My advice is that unless you are building the antenna and using a length formula, leave the length as it comes.  This is especially true of antennas used on transmitters, where you can burn a "final" just because the impedance isn't right.  I wouldn't worry too much about burning a 100mW OpLink/Revo though.  I have found a disconnected Revo antenna after flying it several times that way (@ 50mW IIRC).  None the worse for wear.

My second advice is to always use a half wave dipole antenna.  Quarter wave antennas need a ground plane to work correctly.  That antenna article has some info at the end that you might find useful.  :)

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Re: East west oscillation in VelocityRoam
« Reply #40 on: January 19, 2021, 07:25:45 pm »
I agree - these are usually pretty bad, and may be why there have been these problems with the OPLINKs. For me I'm mainly using them to set up and calibrate systems, with plans in the future to upload waypoints. SO the short ones are fine. But I think I'll order or make up some dipoles. Its pretty easy to make a dipole from a piece of cable already made up with connector. But it'll end up pretty long - 35cm. Fine for base station but long for the quad.

Re: East west oscillation in VelocityRoam
« Reply #41 on: January 19, 2021, 09:54:37 pm »
With Retevis 771's at the lowest power setting on both ends, you should expect to easily get a couple hundred meters on the ground.  That is how important a good antenna is.  :)

Even with the coax sleeve dipole, by the time you have paid for materials, not to speak of tuning equipment, if you consider your time to have value, buying a pair of the best antennas I have found for $13 (shipped) for the pair is the best deal for me.  Else:  What kind of coax?  Is the sleeve diameter large enough?  Should I just fold the braid back or use a sleeve?  Should the wire be longer than the sleeve (look at the insides of any 2.4GHz antenna)?  How to tune?  How to make it stiff enough (both connector and antenna) for vertical use on an airplane?  Of course you may enjoy making antennas and I can't fault that reason.  :)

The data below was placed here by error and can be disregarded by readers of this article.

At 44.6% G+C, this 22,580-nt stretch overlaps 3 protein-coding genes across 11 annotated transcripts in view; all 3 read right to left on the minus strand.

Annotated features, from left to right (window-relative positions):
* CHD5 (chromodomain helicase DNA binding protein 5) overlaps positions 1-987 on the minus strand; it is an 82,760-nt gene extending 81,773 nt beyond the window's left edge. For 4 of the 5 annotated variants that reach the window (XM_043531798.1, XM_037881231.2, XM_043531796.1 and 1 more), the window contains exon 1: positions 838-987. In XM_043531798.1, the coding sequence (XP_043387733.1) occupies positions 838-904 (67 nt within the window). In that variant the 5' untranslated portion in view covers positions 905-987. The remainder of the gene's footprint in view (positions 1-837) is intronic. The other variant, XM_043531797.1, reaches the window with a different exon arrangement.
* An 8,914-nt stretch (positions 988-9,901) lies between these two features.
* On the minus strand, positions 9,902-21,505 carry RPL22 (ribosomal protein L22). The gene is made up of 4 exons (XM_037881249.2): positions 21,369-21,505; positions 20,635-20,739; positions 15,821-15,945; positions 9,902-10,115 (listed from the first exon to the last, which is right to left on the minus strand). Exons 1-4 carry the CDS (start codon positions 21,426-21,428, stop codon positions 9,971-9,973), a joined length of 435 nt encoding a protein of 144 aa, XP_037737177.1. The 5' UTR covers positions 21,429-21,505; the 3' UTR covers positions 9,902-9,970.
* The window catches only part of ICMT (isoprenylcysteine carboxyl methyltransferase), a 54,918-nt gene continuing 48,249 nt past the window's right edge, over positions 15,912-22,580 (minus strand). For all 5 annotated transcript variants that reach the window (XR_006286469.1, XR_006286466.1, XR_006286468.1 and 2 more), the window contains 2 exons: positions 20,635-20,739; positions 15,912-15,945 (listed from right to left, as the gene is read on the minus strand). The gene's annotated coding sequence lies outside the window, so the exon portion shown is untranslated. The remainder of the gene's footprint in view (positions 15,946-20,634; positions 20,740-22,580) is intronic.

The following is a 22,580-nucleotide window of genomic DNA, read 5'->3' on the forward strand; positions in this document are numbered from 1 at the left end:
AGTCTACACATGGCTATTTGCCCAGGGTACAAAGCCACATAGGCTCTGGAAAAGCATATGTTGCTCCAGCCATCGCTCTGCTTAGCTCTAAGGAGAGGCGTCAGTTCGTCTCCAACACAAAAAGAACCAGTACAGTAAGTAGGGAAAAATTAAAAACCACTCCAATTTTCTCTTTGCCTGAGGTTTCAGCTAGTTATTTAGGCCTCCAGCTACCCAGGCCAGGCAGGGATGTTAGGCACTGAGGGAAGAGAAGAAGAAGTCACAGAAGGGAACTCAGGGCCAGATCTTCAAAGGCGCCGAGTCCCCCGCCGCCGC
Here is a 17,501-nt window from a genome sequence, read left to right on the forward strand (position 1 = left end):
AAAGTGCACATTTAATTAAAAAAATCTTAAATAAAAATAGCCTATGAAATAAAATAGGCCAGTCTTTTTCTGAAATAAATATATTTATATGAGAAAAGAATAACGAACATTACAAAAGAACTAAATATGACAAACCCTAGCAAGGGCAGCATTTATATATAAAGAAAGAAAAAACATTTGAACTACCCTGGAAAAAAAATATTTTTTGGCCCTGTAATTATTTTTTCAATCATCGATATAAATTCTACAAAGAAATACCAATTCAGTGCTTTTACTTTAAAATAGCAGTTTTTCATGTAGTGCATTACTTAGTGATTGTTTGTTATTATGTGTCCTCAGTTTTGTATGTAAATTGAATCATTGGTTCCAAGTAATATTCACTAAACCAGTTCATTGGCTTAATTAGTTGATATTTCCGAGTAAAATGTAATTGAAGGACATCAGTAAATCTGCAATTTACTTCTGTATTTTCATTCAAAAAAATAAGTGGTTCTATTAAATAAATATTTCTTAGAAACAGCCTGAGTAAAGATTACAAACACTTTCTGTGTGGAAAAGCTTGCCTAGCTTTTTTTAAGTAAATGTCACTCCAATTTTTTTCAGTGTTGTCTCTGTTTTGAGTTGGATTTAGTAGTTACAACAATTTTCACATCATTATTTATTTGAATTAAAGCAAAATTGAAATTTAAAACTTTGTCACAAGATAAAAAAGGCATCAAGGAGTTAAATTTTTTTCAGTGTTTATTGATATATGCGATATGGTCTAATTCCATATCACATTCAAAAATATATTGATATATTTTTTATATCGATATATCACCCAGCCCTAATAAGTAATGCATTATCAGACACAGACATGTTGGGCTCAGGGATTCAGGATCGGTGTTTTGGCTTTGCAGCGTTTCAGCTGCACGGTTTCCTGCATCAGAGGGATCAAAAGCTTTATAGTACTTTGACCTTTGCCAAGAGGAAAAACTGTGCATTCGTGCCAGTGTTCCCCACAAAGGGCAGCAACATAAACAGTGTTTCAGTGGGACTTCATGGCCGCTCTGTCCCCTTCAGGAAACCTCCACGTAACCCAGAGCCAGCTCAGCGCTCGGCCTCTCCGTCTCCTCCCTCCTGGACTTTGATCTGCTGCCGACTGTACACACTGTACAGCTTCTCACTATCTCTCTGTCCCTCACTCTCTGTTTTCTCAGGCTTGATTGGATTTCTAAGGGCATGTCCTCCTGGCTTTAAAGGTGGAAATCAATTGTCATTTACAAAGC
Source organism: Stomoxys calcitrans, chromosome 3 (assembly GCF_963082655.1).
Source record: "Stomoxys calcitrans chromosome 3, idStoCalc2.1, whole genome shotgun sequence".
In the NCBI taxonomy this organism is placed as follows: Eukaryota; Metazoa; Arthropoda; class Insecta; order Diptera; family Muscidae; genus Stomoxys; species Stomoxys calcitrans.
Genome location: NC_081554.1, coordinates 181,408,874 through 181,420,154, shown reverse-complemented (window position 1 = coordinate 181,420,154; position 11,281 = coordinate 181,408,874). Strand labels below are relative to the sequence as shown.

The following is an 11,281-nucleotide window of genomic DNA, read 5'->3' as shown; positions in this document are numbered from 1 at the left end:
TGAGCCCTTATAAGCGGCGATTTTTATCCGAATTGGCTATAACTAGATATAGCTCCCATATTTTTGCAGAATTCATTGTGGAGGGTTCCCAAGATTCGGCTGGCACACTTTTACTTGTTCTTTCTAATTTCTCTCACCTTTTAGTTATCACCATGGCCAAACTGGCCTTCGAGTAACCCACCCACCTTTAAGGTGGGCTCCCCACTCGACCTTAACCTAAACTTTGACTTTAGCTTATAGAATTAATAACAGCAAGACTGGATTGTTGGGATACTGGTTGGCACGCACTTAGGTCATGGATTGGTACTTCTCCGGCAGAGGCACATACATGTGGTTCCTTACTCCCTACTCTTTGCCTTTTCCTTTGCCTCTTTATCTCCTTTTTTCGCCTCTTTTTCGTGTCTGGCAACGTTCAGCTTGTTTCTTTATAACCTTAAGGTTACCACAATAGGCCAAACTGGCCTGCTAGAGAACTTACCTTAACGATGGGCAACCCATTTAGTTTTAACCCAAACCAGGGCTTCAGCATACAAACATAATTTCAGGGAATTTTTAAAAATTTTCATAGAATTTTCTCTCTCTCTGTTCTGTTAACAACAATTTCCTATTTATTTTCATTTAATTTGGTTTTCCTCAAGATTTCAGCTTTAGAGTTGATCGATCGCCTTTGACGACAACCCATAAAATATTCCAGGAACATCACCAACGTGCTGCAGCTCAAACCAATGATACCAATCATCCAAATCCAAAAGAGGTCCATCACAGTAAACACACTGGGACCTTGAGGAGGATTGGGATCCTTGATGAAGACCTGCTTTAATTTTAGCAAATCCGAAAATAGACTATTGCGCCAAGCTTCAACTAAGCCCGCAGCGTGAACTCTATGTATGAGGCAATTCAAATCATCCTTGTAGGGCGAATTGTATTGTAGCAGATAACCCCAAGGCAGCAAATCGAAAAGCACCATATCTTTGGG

I always use these Retevis on the ground side.  I don't consider quads to be long range, so I usually go with the best shorter antenna I can find on the quad.  Airplanes are another matter.  I use the Retevis 771 in the air too when flying airplanes.

https://www.ebay.com/itm/2X-SMA-M-VHF-UHF-Antenna-for-Baofeng-UV3R-Retevis-RT3S-YAESU-VX-3R-Two-Way-Radio/362947038362

These are a bit heavy at a little over an ounce IIRC, so if you want to save some seconds of quad flight time, you may want to get a lighter one (like the Nagoya NA-24 at $16) for the aircraft side.  If you want the best range, then a full length dipole in my opinion is the only way to go.  Truthfully, most of the time we don't need best range and a 771 on the ground at medium-low power with something less in the air at medium-higher power is plenty good enough.

If you simply enjoy making antennas and don't mind buying a pair of Retevis 771's for $13, you might find it interesting to compare range of 2x Retevis vs. Retevis + DIY.